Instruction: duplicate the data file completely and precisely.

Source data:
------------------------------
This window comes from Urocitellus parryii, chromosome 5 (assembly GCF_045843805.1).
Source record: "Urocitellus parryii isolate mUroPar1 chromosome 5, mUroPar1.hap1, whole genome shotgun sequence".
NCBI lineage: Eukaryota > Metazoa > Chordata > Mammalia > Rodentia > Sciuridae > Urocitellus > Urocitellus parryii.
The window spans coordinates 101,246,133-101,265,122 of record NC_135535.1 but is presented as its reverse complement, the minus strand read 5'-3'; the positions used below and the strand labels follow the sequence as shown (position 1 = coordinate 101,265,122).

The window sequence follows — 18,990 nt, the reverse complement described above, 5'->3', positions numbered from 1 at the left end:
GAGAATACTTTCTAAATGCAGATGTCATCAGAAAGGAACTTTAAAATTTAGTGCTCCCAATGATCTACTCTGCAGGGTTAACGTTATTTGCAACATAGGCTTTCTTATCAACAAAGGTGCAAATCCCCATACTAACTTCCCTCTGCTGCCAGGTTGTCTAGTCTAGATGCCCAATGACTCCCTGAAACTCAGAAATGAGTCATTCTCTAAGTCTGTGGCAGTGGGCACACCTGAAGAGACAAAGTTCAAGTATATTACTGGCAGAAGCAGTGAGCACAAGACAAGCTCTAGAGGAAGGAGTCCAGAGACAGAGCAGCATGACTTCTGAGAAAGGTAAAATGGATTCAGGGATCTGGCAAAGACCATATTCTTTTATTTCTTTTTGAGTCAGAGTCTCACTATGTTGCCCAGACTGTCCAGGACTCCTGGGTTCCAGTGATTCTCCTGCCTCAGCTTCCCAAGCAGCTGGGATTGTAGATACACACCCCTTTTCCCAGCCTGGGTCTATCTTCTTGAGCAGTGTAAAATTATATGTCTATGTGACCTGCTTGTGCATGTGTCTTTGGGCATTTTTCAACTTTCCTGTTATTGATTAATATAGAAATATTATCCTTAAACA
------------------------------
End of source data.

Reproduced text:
This window comes from Urocitellus parryii, chromosome 5 (assembly GCF_045843805.1).
Source record: "Urocitellus parryii isolate mUroPar1 chromosome 5, mUroPar1.hap1, whole genome shotgun sequence".
NCBI lineage: Eukaryota > Metazoa > Chordata > Mammalia > Rodentia > Sciuridae > Urocitellus > Urocitellus parryii.
The window spans coordinates 101,246,133-101,265,122 of record NC_135535.1 but is presented as its reverse complement, the minus strand read 5'-3'; the positions used below and the strand labels follow the sequence as shown (position 1 = coordinate 101,265,122).

The window sequence follows — 18,990 nt, the reverse complement described above, 5'->3', positions numbered from 1 at the left end:
GAGAATACTTTCTAAATGCAGATGTCATCAGAAAGGAACTTTAAAATTTAGTGCTCCCAATGATCTACTCTGCAGGGTTAACGTTATTTGCAACATAGGCTTTCTTATCAACAAAGGTGCAAATCCCCATACTAACTTCCCTCTGCTGCCAGGTTGTCTAGTCTAGATGCCCAATGACTCCCTGAAACTCAGAAATGAGTCATTCTCTAAGTCTGTGGCAGTGGGCACACCTGAAGAGACAAAGTTCAAGTATATTACTGGCAGAAGCAGTGAGCACAAGACAAGCTCTAGAGGAAGGAGTCCAGAGACAGAGCAGCATGACTTCTGAGAAAGGTAAAATGGATTCAGGGATCTGGCAAAGACCATATTCTTTTATTTCTTTTTGAGTCAGAGTCTCACTATGTTGCCCAGACTGTCCAGGACTCCTGGGTTCCAGTGATTCTCCTGCCTCAGCTTCCCAAGCAGCTGGGATTGTAGATACACACCCCTTTTCCCAGCCTGGGTCTATCTTCTTGAGCAGTGTAAAATTATATGTCTATGTGACCTGCTTGTGCATGTGTCTTTGGGCATTTTTCAACTTTCCTGTTATTGATTAATATAGAAATATTATCCTTAAACA